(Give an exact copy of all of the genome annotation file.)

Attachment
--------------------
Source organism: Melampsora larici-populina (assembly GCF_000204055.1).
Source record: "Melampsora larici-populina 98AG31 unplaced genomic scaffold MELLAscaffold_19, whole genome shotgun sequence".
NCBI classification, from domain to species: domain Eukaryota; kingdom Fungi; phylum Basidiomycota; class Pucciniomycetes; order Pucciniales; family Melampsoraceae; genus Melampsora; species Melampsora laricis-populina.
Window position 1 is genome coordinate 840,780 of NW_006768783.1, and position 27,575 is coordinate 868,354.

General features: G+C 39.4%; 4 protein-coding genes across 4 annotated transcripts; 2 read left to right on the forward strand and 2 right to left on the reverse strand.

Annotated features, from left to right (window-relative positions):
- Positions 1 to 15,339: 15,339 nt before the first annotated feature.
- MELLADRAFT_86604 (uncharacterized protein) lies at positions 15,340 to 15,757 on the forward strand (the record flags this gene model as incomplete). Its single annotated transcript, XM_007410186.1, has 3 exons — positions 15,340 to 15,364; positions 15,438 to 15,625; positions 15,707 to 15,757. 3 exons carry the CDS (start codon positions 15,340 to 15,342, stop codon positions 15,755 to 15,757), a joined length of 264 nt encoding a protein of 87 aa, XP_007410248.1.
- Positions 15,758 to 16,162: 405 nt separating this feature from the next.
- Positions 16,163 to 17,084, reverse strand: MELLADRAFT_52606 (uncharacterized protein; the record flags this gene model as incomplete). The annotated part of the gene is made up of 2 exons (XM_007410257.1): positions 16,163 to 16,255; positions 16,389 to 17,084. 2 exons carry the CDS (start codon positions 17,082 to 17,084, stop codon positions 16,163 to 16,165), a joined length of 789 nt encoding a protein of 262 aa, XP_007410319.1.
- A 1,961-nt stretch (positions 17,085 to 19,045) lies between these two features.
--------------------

Source organism: Melampsora larici-populina (assembly GCF_000204055.1).
Source record: "Melampsora larici-populina 98AG31 unplaced genomic scaffold MELLAscaffold_19, whole genome shotgun sequence".
NCBI classification, from domain to species: domain Eukaryota; kingdom Fungi; phylum Basidiomycota; class Pucciniomycetes; order Pucciniales; family Melampsoraceae; genus Melampsora; species Melampsora laricis-populina.
Window position 1 is genome coordinate 840,780 of NW_006768783.1, and position 27,575 is coordinate 868,354.

General features: G+C 39.4%; 4 protein-coding genes across 4 annotated transcripts; 2 read left to right on the forward strand and 2 right to left on the reverse strand.

Annotated features, from left to right (window-relative positions):
- Positions 1 to 15,339: 15,339 nt before the first annotated feature.
- MELLADRAFT_86604 (uncharacterized protein) lies at positions 15,340 to 15,757 on the forward strand (the record flags this gene model as incomplete). Its single annotated transcript, XM_007410186.1, has 3 exons — positions 15,340 to 15,364; positions 15,438 to 15,625; positions 15,707 to 15,757. 3 exons carry the CDS (start codon positions 15,340 to 15,342, stop codon positions 15,755 to 15,757), a joined length of 264 nt encoding a protein of 87 aa, XP_007410248.1.
- Positions 15,758 to 16,162: 405 nt separating this feature from the next.
- Positions 16,163 to 17,084, reverse strand: MELLADRAFT_52606 (uncharacterized protein; the record flags this gene model as incomplete). The annotated part of the gene is made up of 2 exons (XM_007410257.1): positions 16,163 to 16,255; positions 16,389 to 17,084. 2 exons carry the CDS (start codon positions 17,082 to 17,084, stop codon positions 16,163 to 16,165), a joined length of 789 nt encoding a protein of 262 aa, XP_007410319.1.
- A 1,961-nt stretch (positions 17,085 to 19,045) lies between these two features.